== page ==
Senator Theater

The entrance pavilion is the only remaining piece of this cherished neighborhood theater.

Designed by architect John J. Zink, K-B Theatres opened the Senator Theatre on February 19, 1942 with 946 available seats. The first film shown in the communal space was Alfred Hitchcock’s “Suspicion." The auditorium had large murals with classical scenes.

When the Senator closed in 1989, it had 880 seats and the second-largest movie screen in Washington D.C. (the title for largest screen was held by the Uptown Theatre). The District of Columbia Historic Preservation Board recommended that the Senator Theater be designated as an historic landmark, but facing the owners opposition, the designation excluded the auditorium.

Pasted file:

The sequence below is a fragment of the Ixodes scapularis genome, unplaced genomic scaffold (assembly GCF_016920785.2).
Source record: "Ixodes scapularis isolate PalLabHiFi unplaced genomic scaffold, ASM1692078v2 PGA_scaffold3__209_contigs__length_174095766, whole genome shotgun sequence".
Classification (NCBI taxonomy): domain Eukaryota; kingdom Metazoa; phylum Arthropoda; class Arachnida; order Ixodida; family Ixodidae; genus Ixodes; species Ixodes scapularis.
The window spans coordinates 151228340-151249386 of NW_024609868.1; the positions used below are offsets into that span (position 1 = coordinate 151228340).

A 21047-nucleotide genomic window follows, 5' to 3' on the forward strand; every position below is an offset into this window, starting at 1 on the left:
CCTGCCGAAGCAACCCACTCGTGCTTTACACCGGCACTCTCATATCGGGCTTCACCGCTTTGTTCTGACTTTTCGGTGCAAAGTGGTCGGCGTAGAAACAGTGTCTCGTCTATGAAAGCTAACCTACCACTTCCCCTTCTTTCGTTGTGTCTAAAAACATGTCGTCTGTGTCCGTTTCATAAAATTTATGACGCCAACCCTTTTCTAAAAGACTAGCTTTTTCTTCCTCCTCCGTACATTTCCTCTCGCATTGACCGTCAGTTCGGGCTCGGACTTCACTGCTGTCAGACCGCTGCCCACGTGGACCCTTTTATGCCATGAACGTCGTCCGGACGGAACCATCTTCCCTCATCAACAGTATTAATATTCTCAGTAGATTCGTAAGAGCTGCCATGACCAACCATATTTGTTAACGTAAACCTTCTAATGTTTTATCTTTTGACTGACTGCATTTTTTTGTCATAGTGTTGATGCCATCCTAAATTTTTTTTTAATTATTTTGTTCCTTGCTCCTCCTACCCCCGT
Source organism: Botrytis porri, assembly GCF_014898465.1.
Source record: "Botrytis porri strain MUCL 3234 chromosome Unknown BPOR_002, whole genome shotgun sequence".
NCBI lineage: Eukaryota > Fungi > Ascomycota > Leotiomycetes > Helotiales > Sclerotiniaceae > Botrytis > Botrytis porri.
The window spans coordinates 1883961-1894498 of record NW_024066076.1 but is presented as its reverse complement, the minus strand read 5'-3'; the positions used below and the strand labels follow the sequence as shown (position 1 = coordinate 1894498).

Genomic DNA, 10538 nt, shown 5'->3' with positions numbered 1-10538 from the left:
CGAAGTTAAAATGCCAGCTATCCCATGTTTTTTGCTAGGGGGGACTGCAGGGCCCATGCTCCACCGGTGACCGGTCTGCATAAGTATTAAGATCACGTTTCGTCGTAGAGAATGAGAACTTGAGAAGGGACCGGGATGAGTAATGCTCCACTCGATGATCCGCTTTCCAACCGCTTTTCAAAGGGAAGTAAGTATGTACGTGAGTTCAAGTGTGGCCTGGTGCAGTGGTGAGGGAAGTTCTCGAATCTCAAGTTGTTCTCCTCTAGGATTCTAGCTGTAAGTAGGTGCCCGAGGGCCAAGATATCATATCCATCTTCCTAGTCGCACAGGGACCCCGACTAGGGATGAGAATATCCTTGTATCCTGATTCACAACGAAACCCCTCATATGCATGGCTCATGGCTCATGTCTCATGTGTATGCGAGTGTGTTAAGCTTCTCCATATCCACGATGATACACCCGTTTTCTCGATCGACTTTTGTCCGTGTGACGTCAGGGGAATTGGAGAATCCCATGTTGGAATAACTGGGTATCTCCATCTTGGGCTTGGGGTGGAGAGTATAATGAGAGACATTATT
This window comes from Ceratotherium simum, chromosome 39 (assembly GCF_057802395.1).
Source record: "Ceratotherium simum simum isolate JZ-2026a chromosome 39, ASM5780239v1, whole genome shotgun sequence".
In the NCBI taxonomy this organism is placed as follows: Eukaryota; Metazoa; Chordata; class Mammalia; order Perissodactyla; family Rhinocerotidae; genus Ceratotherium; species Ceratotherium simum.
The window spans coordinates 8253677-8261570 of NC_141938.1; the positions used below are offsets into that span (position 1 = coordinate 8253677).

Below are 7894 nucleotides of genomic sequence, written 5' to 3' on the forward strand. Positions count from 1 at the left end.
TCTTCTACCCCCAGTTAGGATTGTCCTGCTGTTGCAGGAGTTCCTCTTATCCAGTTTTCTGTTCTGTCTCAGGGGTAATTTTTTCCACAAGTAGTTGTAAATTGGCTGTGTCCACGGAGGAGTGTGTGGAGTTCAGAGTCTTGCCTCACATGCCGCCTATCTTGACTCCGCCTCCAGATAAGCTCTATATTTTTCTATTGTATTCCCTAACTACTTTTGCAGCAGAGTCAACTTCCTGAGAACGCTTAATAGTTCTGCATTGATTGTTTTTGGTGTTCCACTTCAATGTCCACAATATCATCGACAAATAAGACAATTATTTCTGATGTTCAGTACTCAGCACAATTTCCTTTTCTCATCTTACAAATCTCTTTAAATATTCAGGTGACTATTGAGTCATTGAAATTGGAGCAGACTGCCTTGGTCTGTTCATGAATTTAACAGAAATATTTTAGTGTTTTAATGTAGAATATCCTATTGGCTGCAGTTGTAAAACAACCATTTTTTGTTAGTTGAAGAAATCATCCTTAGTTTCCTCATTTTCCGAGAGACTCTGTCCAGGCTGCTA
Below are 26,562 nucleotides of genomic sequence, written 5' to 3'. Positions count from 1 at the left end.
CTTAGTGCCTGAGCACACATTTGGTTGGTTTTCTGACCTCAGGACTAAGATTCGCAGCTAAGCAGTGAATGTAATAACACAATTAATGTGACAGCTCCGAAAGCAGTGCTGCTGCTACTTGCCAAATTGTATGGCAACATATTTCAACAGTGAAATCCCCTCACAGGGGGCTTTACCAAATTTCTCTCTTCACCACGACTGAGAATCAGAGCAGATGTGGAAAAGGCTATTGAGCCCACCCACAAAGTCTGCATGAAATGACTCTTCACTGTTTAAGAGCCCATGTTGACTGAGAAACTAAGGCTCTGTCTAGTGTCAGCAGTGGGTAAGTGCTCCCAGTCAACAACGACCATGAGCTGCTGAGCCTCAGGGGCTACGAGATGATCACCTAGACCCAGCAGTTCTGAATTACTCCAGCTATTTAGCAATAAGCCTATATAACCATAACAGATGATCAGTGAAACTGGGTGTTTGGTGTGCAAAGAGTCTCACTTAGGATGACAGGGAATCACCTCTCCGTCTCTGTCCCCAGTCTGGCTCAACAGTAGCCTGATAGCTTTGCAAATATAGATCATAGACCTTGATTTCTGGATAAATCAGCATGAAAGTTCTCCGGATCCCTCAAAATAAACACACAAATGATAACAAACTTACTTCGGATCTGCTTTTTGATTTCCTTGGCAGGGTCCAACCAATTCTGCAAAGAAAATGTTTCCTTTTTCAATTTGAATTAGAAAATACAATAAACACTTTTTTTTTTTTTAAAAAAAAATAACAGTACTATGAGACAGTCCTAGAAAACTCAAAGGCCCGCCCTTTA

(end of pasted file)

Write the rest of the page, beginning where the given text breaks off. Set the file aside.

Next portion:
After much controversy, tragically, the auditorium was demolished in 1990, leaving only the facade and lobby building. It now stands as a large and depressing tombstone that tells of a theater's fate. 

DC Inventory: September 19, 1990



3950 Minnesota Avenue NE Washington DC 20019